Big business is gearing up for what may be an epic battle with the Obama administration over its efforts to reform the practice of offshore tax deferrals which allow companies to avoid paying U.S. taxes on profits made overseas as long as they remain there.
Huge multinational corporations such as General Electric, McDonald’s and Microsoft have joined forces with lobbying groups like the U.S. Chamber of Commerce, the National Foreign Trade Council and the National Association of Manufacturers to create the Joint Committee on Taxation. The group, made up of 200 multinational corporations and trade associations, was created for the sole purpose of opposing the Obama administration’s proposal.
The U.S. Chamber of Commerce has been aiding and abetting this race to the bottom that inevitably comes with “free trade” for years now. As the world’s largest non-profit business organization, the U.S. Chamber of Commerce has been a force to be reckoned with in the political world for some time. The deep-pocketed organization has the ability to sway votes in Congress and in the general public. In 2004, the organization spent $53 billion on lobbying and sent 3.7 million pieces of mail, placed 5.6 million phone calls and sent 30 million email messages on candidates behalf.
They have used this inordinate amount of influence to skew the debate on trade, painting it as a net positive for Americans even though all the evidence suggests otherwise. They are now claiming that ending the tax loophole would make American businesses less competitive abroad and hamper America’s economic recovery.
The Obama administration disagrees and is banking on the American public to share that sentiment as well.
"I think people generally feel like, let's encourage and motivate corporations to invest here at home, particularly at a time when there's been significant job loss," Obama said recently.
Jobs are the crux of the argument for those proponents of offshore tax deferral reform. As the current system is set up American multinational corporations are not required to pay taxes on the profits of foreign subsidiaries unless those profits are repatriated to the United States. This, critics of the tax policy claim, encourages overseas investment and the offshoring of American jobs.
“As many as 3 million American jobs have been moved offshore, and the U.S. Treasury loses tens of billions of dollars a year in offshore tax evasion,” James Kvaal, a senior fellow at the Center for American Progress Action Fund recently noted in a post on Politico. “The next president could greatly reduce these problems by taxing corporate profits earned in tax havens and other low-tax countries.”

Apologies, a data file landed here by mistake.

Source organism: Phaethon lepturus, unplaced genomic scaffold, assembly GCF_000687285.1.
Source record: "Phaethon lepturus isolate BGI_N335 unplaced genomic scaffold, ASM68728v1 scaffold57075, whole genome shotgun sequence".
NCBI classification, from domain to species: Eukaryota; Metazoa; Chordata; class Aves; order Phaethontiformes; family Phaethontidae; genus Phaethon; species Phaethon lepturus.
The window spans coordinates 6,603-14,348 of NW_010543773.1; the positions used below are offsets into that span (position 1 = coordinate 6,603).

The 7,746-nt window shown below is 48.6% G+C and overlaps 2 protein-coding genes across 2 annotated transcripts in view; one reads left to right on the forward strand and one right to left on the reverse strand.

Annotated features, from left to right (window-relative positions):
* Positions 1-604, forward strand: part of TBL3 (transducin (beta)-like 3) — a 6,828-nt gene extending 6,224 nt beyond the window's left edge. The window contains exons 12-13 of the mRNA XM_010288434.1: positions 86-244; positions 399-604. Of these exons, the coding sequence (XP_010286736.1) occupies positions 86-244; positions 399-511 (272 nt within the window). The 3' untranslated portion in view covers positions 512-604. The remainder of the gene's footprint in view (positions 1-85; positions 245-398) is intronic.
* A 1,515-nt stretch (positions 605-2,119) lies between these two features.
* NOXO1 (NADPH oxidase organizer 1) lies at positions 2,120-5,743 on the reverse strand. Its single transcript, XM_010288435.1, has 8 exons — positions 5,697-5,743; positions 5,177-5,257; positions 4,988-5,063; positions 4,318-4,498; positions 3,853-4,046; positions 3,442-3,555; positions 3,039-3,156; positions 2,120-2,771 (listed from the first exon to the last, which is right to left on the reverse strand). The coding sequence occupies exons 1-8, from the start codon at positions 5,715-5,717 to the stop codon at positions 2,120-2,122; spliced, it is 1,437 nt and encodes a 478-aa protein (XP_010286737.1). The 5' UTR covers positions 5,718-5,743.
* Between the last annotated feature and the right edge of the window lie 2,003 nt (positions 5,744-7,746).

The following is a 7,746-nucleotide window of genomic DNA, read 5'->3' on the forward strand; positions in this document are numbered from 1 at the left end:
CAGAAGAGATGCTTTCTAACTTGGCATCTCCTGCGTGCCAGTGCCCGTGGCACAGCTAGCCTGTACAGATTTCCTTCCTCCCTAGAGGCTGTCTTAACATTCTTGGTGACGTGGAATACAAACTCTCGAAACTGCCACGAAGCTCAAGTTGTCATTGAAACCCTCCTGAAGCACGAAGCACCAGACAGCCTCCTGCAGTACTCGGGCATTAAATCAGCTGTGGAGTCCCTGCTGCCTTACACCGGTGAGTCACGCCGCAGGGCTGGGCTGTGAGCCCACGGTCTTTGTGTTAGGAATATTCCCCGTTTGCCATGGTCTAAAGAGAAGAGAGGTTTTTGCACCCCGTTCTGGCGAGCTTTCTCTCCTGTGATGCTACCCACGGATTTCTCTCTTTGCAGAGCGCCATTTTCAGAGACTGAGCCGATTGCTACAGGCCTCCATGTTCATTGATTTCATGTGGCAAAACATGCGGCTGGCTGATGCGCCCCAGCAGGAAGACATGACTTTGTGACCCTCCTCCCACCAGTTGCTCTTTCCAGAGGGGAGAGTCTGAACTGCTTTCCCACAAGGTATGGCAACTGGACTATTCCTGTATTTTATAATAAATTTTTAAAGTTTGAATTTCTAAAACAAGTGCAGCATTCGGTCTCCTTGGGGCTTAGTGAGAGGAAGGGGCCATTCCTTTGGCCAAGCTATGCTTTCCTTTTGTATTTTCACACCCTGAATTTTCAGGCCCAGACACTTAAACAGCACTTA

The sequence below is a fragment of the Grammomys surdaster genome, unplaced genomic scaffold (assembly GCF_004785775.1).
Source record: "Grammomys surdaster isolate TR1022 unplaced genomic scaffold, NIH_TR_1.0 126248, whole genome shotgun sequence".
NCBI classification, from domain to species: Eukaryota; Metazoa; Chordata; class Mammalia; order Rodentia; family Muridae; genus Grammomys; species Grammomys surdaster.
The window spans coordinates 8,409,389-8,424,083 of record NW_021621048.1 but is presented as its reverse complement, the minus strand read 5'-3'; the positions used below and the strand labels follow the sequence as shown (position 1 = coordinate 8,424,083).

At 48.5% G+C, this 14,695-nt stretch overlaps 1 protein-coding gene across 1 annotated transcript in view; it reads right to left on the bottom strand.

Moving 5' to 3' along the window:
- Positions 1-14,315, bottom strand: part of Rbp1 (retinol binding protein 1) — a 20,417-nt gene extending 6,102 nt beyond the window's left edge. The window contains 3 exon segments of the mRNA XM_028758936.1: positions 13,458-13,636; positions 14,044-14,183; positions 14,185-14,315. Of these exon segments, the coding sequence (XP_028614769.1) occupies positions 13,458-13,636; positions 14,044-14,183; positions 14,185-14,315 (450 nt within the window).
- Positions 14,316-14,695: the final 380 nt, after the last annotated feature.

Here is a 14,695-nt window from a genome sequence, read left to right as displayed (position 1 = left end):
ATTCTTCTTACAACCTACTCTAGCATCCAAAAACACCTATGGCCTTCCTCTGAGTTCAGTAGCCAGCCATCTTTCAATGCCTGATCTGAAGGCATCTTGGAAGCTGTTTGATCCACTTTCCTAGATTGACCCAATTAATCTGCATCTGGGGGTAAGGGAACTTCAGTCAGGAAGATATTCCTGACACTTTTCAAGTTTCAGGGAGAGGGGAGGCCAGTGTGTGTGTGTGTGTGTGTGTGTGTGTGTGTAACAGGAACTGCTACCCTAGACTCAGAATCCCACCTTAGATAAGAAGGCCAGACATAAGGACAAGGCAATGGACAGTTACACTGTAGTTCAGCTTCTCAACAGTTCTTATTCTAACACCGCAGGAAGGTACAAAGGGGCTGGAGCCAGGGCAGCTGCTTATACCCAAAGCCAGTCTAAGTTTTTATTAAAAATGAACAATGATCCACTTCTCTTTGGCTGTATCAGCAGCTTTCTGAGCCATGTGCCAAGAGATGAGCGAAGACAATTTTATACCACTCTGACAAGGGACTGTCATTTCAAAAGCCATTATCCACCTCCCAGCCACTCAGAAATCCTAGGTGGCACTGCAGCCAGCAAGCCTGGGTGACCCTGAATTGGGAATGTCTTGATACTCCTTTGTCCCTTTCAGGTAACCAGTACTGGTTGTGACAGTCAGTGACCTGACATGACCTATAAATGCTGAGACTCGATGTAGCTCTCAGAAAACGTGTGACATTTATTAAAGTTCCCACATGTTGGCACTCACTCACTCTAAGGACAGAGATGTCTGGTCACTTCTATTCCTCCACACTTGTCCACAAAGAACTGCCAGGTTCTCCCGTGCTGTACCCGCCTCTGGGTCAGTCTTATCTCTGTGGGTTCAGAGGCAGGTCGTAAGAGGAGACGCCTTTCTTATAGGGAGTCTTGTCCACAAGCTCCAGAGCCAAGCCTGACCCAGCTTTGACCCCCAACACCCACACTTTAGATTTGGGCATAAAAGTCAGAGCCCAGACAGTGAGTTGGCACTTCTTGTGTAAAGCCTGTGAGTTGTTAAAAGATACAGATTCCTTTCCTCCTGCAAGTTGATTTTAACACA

Instead of bringing the cash back home and investing in technologies, factories and research that would create American jobs, those companies instead seek out tax havens or the cheap labor of Third World countries to improve their bottom line. In the end, the American taxpayers are the ones that lose out. Not only do jobs disappear to China, India or Brazil, but then the taxpayers are also forced to cover the loss of billions of dollars in tax revenues and in some cases foot the bill for a federal bailout of those same companies.
The Joint Committee on Taxation estimates that failure to close these current loopholes in tax laws will cost the government a total of $56.4 billion in revenues over the next four years.
"The administration is committed to reforming deferral to improve the overall efficiency and equity of the tax code by reducing incentives to divert investment from the United States in order to avoid taxation," a Treasury spokeswoman told The Wall Street Journal. "The administration has been consulting broadly as it designs the details of this proposal for release in the full budget later this spring.”
EconomyInCrisis. encourages you to contact the President and your Congressional representatives in Washington and ask that they not be persuaded by the powerful influence of corporate lobbyists on this issue. Ending these tax loopholes for American companies that engage in outsourcing would go a long way toward restoring America’s economy by bringing jobs back home.